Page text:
Galaxy Cruise: The Maiden Voyage: A Review

This review is part of my judging effort for SPSFC2. For a little intro to the whole thing and an explanation of my judging style, see this practice review.

Let’s take a moment to sit and quietly appreciate this next SPSFC contender. I’m talking about a little story named Galaxy Cruise: The Maiden Voyage: A Funny Science Fiction Comedy Book, Galaxy Cruise – Complete Series Book 1, by Your Old Pal Marcus Alexander Hart. Yes, that’s what it says on the box. Someone likes their SEO and being everyone’s old pal, I guess.

This hilarious and action-packed ride into absolute sci-fi imaginative mayhem opens with a bunch of aliens doing human (or “American” as they call it) karaoke. It is, in short, perfection.

Humanity escaped the dying Earth in an assortment of ships, their occupants in cryogenic suspension. Most of them were lost or destroyed, and one – the ship launched from the USA – meandered off into space and was picked up four thousand years later by representatives of a strange alien union. They arrived at their own preconceptions of what these odd mammals were like based on their fragmented computer archives, then thawed out the actual people and put them on a refugee moon they called Eaglehaven.

Fast forward (I’m not sure how many, I think I missed it) years or generations. Our hero, Leo MacGavin, is an unwilling Dave Listeresque / Arthur Dentian space adventurer, stuck in a role he’s not happy with and looking forward to getting back to his home. At first I was puzzled because his job seemed amazingly fun and exciting, but yeah, no – all the aliens he’s forced to deal with are awful and the rest of humanity are right to not have any interest in leaving their new atmosphere. And humans are hysterically misunderstood and held in hilariously low regard.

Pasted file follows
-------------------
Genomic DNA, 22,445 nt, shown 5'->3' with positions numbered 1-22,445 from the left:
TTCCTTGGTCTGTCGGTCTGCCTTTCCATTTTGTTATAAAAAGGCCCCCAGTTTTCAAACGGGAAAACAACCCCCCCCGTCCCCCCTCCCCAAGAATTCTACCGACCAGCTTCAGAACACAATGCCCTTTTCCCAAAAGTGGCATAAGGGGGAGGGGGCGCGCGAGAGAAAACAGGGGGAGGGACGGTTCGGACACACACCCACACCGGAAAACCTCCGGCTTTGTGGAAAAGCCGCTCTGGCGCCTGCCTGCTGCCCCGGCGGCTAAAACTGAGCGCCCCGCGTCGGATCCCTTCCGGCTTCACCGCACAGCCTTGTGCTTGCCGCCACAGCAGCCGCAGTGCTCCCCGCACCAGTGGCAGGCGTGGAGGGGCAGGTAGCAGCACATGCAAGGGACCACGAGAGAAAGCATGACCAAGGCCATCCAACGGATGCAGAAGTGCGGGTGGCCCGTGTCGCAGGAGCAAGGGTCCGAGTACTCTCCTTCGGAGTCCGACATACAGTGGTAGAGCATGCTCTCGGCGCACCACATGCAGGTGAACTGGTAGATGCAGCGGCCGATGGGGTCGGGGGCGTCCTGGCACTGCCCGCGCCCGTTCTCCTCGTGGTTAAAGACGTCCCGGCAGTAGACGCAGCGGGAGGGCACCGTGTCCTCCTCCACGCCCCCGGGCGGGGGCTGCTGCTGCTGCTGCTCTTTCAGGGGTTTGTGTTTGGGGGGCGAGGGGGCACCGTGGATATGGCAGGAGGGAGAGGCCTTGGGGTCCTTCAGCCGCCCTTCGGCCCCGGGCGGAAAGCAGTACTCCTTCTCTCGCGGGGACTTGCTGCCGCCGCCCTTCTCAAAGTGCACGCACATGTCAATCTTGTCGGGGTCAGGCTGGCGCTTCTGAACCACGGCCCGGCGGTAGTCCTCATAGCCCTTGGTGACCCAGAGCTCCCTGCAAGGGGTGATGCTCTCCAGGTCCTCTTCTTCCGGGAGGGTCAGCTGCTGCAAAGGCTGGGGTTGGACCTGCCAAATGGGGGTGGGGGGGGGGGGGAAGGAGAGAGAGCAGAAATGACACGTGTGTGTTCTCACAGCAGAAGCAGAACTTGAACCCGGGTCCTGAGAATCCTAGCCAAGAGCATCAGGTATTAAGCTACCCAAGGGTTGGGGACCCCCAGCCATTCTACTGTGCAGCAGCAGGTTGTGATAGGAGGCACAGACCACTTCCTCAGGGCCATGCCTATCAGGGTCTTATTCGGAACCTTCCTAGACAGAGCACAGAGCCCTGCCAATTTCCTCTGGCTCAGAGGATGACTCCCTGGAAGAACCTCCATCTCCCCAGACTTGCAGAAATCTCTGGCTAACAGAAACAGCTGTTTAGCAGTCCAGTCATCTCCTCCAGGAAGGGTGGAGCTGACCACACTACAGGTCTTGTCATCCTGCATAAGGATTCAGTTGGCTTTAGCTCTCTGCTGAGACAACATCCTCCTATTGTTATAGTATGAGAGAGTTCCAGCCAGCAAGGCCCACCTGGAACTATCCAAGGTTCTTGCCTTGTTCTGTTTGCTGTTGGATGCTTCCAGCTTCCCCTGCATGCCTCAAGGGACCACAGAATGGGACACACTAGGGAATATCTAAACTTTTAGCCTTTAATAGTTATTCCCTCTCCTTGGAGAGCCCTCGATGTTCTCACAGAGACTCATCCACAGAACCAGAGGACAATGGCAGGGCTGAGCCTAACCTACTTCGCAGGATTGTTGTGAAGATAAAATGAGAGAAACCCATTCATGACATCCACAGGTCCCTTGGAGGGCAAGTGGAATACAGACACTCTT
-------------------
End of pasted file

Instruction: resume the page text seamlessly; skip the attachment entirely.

I can really do no better than to copy-paste Hart’s own summary, which nails every single reference and homage I otherwise would have pointed out, and a couple I would have missed:

Galaxy Cruise: The Maiden Voyage is a hilarious science fiction comedy adventure for readers who love The Hitchhiker’s Guide to the Galaxy and Space Team. And moviegoers who love Galaxy QuestSpaceballs, and Guardians of the Galaxy. And TV watchers who love Red DwarfFuturama, and The Orville. And people who basically just want to see The Love Boat on a spaceship.

Yes. There was also a Jurassic Park joke in there that should be acknowledged. And the cat people being from the planet Gellico is just *chef’s kiss*.